Re-emergence of dengue in Argentina: Historical development and future challenges.
AbstractAfter 82 years of the absence of dengue in Argentina, a dengue outbreak occurred in the northernprovinces of the country in 1998. Aedes aegypti, the vector mosquito, was eradicated in the 1960s, mainly due to the use of residual insecticides at an enormous cost of resources and through a verticalhealth programme. Since then, the country has gradually become reinfested due to the deterioration ofthe surveillance system and vector control programmes. At present, DENV-1 to 3 have been found incirculation and 3162 cases of dengue fever (DF) have been reported in the country. However, asautochthonous cases have been recorded during this epidemic only, the disease is still not consideredendemic in the country, although there is a regular occurrence of outbreaks in neighbouring countries.The control strategies currently being used are the same ones as used in the past century althoughsocioeconomic and demographic conditions have greatly changed. Consequently, alternative methodsare proposed as potential tools to establish new ways of controlling the vector, which is the only way ofpreventing new outbreaks in the region.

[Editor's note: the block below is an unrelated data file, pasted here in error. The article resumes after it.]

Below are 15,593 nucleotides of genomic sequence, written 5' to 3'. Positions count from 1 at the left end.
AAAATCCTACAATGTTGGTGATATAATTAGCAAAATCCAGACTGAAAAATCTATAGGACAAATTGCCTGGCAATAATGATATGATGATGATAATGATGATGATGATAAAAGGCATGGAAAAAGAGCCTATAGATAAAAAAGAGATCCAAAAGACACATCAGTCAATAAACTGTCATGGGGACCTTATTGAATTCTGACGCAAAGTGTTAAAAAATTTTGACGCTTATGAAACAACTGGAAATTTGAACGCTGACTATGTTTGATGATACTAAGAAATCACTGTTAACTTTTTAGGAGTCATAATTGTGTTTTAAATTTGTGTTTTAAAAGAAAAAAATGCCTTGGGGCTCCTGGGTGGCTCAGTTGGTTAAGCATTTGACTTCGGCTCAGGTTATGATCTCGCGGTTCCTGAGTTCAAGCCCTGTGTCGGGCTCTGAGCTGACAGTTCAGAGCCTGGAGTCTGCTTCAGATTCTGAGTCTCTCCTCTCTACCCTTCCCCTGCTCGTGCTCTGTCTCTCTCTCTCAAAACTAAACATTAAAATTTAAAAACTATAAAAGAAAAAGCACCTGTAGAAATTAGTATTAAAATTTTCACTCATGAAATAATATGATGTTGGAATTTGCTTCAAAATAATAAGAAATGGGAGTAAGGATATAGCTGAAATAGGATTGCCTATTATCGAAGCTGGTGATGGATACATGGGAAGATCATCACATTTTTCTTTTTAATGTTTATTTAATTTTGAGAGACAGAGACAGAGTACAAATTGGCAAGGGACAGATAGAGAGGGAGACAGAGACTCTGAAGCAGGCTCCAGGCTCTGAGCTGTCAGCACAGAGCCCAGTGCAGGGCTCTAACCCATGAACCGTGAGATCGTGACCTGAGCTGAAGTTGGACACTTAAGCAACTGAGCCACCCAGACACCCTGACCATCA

Masuh, Héctor. (2008). Re-emergence of dengue in Argentina: Historical development and future challenges.. WHO Regional Office for South-East Asia.. http://www.who.int/iris/handle/10665/170467